Despite denials of involvement from the company, it appears they could face charges. Meanwhile, investigators are urging users not to access M.E.Doc software and even shut down computer running the software, and cautions those with ties to Ukranian businesses to be especially careful. Ukraine officials believe Russia is responsible for the attack, but investigations are still ongoing.
While even the most thorough risk assessment can’t guarantee there’s no malware inside a vendor’s network, it can uncover red flags pointing to weak security controls that leave it vulnerable. -security researchers
To get the previous report on Petya, read last week’s UNM4SK3D.
Cryptocurrency enthusiasts beware- Bithumb, South Korea’s largest cryptocurrency exchange was hacked, resulting in loss of more than $1 million US after user accounts were compromised. Looks like it may be time to revert back to a good ol’ piggy bank.
To provide some context, cryptocurrency is “a digital currency in which encryption techniques are used to regulate the generation of units of currency and verify the transfer of funds, operating independently of a central bank.” Two popular types of cryptocurrency, Bitcoin and Ethereum, are both exchanged on Bithumb, and both types were compromised in this attack. Perhaps most alarming is that Bithumb provides 20% of global ether trades and roughly 10% of the global bitcoin trade. A survey of users who lost cryptocurrencies in the cyber attack reveals “it is estimated that hundreds of millions of won [worth of cryptocurrencies] have been withdrawn from accounts of one hundred investors. One member claims to have had 1.2 billion won stolen.”
In addition to having funds stolen, it appears 30,000 customers’ data has been compromised as well. Bithumb believes that one of its employee’s home computer was hacked but that this hack did not compromise the entire network. Luckily, no passwords were stolen, so it’s not possible for hackers to gain direct access to user accounts. Bithumb believes the loss of funds, however, is the result of using ‘disposable passwords’ in order to make digital transactions. BraveNewCoin reports some Bithumb users were victims of ‘voice phishing,’ where someone phoned them up saying they worked for Bithumb and scammed them out of funds. Reports indicate more than 100 Bithumb customers have already filed a complaint with the National Police Agency’s cybercrime report center, but the investigation by South Korean officials is just getting underway. This hack brings to light the uncertain nature of cryptocurrency, proving it is just another desirable target for hackers.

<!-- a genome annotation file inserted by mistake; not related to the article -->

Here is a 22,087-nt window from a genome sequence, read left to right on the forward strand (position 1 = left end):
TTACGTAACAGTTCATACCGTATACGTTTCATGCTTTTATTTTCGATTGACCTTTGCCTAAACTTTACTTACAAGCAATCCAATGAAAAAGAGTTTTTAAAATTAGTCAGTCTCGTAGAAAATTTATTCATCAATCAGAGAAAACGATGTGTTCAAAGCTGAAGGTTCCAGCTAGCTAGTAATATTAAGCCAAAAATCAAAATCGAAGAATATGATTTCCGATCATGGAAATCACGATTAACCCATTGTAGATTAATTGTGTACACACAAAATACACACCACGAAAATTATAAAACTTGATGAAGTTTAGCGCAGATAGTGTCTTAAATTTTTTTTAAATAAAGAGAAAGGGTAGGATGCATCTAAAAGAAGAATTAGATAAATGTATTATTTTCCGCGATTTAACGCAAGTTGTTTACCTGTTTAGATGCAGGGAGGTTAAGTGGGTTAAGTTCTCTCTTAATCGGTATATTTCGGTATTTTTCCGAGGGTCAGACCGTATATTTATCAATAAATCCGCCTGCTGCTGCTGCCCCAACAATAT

The employee PC, not the head office server, was hacked. Personal information such as mobile phone and email address of some users were leaked. However, some customers were found to have been stolen from because of the disposable password used in electronic financial transactions. -Bithumb statement
Not familiar with the cryptocurrency Ethereum? Read the ‘$60M Heist, the DAO Hack.’
A recent U.N. survey found that Singapore has a near-perfect approach to cyber security. Honorable mentions include the United States, Malaysia, Oman, Estonia, Mauritius, Australia, Georgia, France and Canada.
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Olivia Lynch (@Cybrary_Olivia) is the Marketing Manager at Cybrary. Like many of you, she is just getting her toes wet in the infosec field and is working to make cyber security news more interesting. A firm believer that the pen is mightier than the sword, Olivia considers corny puns and an honest voice essential to any worthwhile blog.